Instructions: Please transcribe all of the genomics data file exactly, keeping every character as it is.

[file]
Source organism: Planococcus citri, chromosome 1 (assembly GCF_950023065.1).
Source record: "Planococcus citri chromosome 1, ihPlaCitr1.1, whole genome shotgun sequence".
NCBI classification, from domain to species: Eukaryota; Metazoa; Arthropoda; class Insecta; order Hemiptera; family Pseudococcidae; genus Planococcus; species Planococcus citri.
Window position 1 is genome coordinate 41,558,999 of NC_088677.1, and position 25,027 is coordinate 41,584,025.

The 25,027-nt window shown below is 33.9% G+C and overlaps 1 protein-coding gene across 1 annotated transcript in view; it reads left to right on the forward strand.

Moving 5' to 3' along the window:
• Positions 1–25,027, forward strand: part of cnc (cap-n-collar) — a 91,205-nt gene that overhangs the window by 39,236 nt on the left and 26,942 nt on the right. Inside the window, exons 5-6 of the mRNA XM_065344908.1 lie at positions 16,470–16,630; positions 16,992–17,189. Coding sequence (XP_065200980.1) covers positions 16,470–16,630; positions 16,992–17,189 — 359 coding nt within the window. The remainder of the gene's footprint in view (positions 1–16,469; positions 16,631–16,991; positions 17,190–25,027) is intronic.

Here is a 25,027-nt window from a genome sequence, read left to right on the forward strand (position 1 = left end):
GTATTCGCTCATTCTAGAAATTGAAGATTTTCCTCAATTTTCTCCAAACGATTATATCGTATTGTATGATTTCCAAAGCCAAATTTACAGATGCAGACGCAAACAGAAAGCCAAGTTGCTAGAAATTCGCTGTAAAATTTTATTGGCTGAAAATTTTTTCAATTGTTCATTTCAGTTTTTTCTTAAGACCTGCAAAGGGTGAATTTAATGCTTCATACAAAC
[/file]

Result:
Source organism: Planococcus citri, chromosome 1 (assembly GCF_950023065.1).
Source record: "Planococcus citri chromosome 1, ihPlaCitr1.1, whole genome shotgun sequence".
NCBI classification, from domain to species: Eukaryota; Metazoa; Arthropoda; class Insecta; order Hemiptera; family Pseudococcidae; genus Planococcus; species Planococcus citri.
Window position 1 is genome coordinate 41,558,999 of NC_088677.1, and position 25,027 is coordinate 41,584,025.

The 25,027-nt window shown below is 33.9% G+C and overlaps 1 protein-coding gene across 1 annotated transcript in view; it reads left to right on the forward strand.

Moving 5' to 3' along the window:
• Positions 1–25,027, forward strand: part of cnc (cap-n-collar) — a 91,205-nt gene that overhangs the window by 39,236 nt on the left and 26,942 nt on the right. Inside the window, exons 5-6 of the mRNA XM_065344908.1 lie at positions 16,470–16,630; positions 16,992–17,189. Coding sequence (XP_065200980.1) covers positions 16,470–16,630; positions 16,992–17,189 — 359 coding nt within the window. The remainder of the gene's footprint in view (positions 1–16,469; positions 16,631–16,991; positions 17,190–25,027) is intronic.

Here is a 25,027-nt window from a genome sequence, read left to right on the forward strand (position 1 = left end):
GTATTCGCTCATTCTAGAAATTGAAGATTTTCCTCAATTTTCTCCAAACGATTATATCGTATTGTATGATTTCCAAAGCCAAATTTACAGATGCAGACGCAAACAGAAAGCCAAGTTGCTAGAAATTCGCTGTAAAATTTTATTGGCTGAAAATTTTTTCAATTGTTCATTTCAGTTTTTTCTTAAGACCTGCAAAGGGTGAATTTAATGCTTCATACAAAC